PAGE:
So this is grown, not only for the lovely flat leaf parsley on the top of
it, but they’re actually grown for the roots.
And we haven’t tried them yet and as soon as we do and we’ll make a video
about that I’m trying to describe to you what they’re like. There’s some more
celeriac there and dill which has gone to flower and is in seed, so I’ll be
collecting the seeds for using in chutneys. The courgettes here have pretty
much had it now they are almost beyond use. The ones in the polytunnel are
still producing. And over here are some more runner beans. This is another mixed
bed, there’s some beetroot, there’s the last of some squash. I think this plant
can be lifted really, the squashes themselves are harvested and so that’s
just now waiting to go into the compost heap. There’s parsley at that end, there’s some lettuce at that end. In this bed, slightly
squashed by the netting so I need to release it a little bit, are the purple
sprouting broccoli. I don’t really need the netting over any more as there are
very few, if none, cabbage white butterflies around. I’m leaving it on
because the ducks are allowed in here at the moment. I think the ducks would just
turn this into an all-you-can-eat buffet, so I’m protecting them a little bit from
my noisy friends. Inside the brass cage which has been quite successful I have
had to pull a couple of butterflies out of it but that’s not surprising as I’ve
still got a few holes in the netting the ceiling. But overall this has been a
success there are kalettes growing really nicely here. I harvested several pounds
of them yesterday and they went off in veg boxes but kalettes – I don’t know I’ll
grow them again. They take up quite a lot of space and I really like sprouts. I
think it’s a personal thing but I think if I’m giving up this much space to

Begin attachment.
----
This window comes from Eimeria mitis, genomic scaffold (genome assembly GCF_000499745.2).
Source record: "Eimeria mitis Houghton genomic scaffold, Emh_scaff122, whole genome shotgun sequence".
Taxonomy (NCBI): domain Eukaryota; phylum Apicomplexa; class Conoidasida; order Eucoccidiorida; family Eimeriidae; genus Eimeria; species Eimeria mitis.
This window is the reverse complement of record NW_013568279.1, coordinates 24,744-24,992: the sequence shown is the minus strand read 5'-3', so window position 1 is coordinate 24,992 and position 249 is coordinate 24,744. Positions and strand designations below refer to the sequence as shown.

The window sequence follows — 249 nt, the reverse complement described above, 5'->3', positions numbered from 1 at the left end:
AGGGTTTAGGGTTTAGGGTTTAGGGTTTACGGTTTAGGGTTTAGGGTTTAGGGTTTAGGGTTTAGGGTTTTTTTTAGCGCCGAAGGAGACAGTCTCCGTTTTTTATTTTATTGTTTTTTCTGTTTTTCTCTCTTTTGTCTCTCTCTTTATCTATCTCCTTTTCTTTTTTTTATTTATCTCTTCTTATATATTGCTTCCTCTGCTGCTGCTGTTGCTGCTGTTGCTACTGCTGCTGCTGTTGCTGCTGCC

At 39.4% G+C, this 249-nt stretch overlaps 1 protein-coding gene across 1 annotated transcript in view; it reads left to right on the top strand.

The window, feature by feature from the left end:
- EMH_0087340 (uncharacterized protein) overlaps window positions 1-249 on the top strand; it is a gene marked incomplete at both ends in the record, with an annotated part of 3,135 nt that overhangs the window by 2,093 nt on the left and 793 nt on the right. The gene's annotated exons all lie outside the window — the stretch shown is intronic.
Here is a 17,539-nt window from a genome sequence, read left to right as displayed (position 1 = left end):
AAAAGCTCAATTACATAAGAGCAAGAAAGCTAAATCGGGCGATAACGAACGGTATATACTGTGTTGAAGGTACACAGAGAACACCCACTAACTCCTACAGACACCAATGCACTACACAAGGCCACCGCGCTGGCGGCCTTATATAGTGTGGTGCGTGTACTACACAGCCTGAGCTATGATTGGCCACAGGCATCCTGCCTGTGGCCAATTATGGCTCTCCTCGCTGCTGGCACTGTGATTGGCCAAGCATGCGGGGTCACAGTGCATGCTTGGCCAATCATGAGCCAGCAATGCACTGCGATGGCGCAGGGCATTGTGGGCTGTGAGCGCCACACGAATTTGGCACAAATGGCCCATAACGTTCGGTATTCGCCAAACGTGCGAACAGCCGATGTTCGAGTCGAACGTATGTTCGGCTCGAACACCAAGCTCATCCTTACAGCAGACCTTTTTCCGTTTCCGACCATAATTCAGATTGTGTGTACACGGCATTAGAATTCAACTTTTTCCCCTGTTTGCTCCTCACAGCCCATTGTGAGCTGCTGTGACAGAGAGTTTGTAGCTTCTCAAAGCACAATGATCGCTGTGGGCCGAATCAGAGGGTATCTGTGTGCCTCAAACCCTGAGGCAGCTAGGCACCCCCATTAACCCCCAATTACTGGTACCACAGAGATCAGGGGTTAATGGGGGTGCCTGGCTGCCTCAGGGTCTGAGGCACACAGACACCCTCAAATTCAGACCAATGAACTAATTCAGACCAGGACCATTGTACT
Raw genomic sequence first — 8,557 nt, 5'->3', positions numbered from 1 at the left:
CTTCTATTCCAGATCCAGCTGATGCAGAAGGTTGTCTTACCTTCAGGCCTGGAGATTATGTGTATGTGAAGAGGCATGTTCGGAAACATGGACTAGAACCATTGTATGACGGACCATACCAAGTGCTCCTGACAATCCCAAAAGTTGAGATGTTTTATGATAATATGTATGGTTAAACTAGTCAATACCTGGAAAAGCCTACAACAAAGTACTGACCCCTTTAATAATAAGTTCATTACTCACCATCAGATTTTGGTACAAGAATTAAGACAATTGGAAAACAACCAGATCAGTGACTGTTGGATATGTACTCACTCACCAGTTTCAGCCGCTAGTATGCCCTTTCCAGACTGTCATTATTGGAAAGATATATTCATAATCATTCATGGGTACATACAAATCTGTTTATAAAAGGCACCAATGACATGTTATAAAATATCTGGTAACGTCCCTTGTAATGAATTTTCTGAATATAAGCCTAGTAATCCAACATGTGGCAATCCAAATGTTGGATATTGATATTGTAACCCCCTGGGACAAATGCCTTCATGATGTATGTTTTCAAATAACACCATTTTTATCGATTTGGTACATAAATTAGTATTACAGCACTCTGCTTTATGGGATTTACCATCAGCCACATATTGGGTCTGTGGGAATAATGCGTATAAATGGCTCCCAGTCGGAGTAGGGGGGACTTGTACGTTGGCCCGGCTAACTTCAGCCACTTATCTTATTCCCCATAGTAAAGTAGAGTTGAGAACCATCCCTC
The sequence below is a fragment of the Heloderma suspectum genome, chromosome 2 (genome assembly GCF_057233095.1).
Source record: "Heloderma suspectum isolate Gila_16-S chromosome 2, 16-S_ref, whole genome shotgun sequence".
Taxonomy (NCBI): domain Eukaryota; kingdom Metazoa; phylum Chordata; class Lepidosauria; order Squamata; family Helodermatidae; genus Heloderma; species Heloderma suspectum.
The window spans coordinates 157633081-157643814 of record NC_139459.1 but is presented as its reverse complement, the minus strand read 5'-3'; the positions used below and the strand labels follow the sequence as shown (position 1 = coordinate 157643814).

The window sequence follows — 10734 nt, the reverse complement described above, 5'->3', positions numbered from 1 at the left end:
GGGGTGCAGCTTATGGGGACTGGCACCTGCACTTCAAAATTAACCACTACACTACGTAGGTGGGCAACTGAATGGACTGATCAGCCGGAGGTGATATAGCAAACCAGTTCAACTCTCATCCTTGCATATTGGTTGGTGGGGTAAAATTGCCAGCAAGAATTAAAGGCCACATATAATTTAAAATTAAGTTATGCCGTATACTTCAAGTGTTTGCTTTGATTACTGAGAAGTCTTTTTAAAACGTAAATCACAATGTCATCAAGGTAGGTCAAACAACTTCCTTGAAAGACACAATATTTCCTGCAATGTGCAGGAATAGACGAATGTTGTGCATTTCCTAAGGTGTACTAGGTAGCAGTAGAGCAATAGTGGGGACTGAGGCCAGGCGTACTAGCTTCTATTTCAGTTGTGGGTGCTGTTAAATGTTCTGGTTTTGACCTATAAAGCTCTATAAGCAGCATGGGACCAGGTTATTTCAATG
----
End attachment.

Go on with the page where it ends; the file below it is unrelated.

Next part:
brassicas, I’d rather have sprouts than kalettes. But it has been really nice to
grow them and the turkeys are appreciating the larger leaves and my veg
box customers very much like the kalettes. And on the other side of the brassica
cage is the Cavalo Nero kale. This has grown really well, I’m very pleased with this.
There are some whitefly in here but they’re fairly easy just to shake off
and this has been a really good crop and there is still plenty of it to come. I
put five plants here in a row, as always with any tall plants they’ve fallen over
just because of the strength of the wind, but they are going to carry on
producing for us right through the winter. And then out here in what I’m
calling our market garden area. These are indeed Brussels sprouts.
They are looking great. You know they’re almost… where they’re under this netting,
it’s almost forming what looks like a cabbage on the top of it because the
netting is folding all the leaves down. But those sprouts are coming, they are
larger than the pea and some of them are larger than a marble, so they’re
really, really doing well. This is celeriac. Again this is looking really
good, we’ve been harvesting this. There’s still plenty of ruby chard, this
is the last of the sweet corn. it’s no good for me but it’s absolutely fine for
the chickens. So I’m leaving the plants there at the moment and just harvesting
one or two cobs a day to give to the chickens. I’ve also got some sorrel in
here. This rather untidy little patch of leeks. lt’s the first time I’ve grown
them through weed suppressing membrane. I would say that that’s a success. And so
I created holes in the weed suppressing membrane, holes into the soil and put
the leek plants in. I’m very pleased with how well they’ve done. So in combination
and with what we already have stored away, it looks to me like we’re going to
have plenty of fresh food continue harvesting right throughout the winter
and early spring.

About Gregory Ralls

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39 thoughts on “What To Sow In November | 7 Easy To Grow Crops (2019)

  1. If you've enjoyed this video, please share it with a friend and on your social media pages, thank you! You can find my month by month sowing and planting guides in this playlist https://www.youtube.com/playlist?list=PLa6906pLM92nazdkurdCOc-zI_Ck9oULG

  2. That was great to see ๐Ÿ‘I've got in my garlic and onions cauliflower and I'm about to put in some more seeds you've mentioned thanks for all your advice and tips ๐Ÿ‘๐Ÿด๓ ง๓ ข๓ ฅ๓ ฎ๓ ง๓ ฟ๐Ÿ‡ฌ๐Ÿ‡ง